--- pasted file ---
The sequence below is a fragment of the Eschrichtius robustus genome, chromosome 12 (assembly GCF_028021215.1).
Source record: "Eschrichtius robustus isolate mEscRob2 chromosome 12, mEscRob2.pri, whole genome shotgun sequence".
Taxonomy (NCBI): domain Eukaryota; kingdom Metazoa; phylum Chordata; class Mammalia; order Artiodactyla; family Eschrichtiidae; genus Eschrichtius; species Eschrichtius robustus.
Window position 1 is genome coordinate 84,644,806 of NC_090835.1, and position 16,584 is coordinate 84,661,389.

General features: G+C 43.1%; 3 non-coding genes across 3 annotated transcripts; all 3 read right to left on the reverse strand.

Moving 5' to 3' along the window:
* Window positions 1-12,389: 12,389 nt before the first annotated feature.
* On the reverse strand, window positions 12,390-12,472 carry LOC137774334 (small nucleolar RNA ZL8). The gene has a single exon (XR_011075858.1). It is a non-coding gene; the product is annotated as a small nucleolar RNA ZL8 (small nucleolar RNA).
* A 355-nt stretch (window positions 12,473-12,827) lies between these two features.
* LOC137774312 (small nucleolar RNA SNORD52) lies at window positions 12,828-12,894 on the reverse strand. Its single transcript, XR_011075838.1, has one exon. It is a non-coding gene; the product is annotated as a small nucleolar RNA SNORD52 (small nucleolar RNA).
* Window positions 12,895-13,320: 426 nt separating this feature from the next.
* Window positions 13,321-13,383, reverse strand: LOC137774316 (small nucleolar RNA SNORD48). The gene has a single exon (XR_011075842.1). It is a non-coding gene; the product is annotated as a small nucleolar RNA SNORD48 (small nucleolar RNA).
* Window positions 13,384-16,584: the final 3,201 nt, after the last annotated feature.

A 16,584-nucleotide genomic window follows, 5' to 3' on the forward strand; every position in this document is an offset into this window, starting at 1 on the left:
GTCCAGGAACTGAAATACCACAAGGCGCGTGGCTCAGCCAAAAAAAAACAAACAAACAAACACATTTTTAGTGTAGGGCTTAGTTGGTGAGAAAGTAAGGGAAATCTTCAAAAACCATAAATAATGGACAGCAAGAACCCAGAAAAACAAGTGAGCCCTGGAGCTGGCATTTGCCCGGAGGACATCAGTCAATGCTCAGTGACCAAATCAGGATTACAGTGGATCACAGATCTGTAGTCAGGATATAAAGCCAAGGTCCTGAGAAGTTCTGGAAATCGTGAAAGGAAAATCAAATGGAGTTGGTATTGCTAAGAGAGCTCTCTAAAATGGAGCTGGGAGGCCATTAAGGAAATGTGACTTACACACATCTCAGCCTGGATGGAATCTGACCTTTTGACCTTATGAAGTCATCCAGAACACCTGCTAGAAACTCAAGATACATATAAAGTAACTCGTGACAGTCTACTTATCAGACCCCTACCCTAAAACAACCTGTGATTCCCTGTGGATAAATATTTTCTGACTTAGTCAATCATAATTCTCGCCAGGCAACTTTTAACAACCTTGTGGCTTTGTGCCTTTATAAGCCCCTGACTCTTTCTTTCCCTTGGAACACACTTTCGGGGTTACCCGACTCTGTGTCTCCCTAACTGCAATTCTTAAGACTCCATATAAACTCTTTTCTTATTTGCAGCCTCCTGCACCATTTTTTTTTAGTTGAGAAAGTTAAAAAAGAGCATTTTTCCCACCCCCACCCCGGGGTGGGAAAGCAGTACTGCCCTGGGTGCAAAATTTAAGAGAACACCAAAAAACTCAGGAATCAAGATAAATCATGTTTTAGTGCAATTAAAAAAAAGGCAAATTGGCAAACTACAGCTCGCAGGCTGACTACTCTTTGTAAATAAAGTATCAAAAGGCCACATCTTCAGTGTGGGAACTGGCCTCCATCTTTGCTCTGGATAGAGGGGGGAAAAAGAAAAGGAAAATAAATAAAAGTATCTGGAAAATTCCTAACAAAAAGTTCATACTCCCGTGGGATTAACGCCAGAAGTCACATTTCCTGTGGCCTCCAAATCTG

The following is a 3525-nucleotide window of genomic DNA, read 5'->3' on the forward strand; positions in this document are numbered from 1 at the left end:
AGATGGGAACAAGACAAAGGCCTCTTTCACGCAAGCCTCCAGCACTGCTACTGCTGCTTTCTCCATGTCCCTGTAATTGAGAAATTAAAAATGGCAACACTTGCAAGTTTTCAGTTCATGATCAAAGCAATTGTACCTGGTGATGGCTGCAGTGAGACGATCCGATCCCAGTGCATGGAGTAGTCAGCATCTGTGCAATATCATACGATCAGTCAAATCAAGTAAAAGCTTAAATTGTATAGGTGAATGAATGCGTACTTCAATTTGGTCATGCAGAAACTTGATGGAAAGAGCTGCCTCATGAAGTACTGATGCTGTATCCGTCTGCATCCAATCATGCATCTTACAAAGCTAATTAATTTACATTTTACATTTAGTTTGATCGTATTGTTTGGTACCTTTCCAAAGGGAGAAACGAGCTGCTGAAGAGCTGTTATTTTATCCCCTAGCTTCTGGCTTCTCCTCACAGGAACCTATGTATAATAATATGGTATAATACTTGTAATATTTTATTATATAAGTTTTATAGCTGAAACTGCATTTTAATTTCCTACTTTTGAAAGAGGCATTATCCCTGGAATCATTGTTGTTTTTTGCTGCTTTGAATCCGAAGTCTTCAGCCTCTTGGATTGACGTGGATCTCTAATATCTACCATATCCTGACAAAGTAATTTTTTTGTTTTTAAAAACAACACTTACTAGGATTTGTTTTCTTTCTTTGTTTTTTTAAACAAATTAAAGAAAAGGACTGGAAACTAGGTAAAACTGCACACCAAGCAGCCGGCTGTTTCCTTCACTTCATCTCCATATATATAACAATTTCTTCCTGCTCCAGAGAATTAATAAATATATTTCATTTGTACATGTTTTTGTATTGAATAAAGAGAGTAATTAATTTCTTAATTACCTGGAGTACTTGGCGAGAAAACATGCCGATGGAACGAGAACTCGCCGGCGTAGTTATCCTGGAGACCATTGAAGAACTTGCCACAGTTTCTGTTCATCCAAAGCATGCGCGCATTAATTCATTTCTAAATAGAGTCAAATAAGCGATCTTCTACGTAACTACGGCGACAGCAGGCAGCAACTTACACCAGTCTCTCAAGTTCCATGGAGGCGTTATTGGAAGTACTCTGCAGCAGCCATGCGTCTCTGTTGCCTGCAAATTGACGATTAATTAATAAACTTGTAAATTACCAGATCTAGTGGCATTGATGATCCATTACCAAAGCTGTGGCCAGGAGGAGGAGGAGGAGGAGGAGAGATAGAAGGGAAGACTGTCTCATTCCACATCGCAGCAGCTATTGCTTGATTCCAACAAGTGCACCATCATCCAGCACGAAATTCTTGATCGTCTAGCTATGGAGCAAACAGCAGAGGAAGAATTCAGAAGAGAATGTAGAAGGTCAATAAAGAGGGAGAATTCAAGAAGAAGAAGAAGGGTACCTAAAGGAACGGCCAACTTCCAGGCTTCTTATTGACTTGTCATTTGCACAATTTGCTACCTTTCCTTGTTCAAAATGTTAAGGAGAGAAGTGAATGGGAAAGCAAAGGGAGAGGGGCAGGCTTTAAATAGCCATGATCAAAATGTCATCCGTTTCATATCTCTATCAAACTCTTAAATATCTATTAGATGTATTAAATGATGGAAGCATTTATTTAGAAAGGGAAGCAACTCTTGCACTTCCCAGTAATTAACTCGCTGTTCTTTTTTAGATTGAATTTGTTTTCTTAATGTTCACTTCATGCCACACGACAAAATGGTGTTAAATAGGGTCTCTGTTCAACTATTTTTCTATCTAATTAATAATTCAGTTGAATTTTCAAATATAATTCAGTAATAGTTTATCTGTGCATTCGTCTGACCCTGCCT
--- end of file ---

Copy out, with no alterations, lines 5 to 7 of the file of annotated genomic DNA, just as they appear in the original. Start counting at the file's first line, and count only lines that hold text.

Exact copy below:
General features: G+C 43.1%; 3 non-coding genes across 3 annotated transcripts; all 3 read right to left on the reverse strand.

Moving 5' to 3' along the window:
* Window positions 1-12,389: 12,389 nt before the first annotated feature.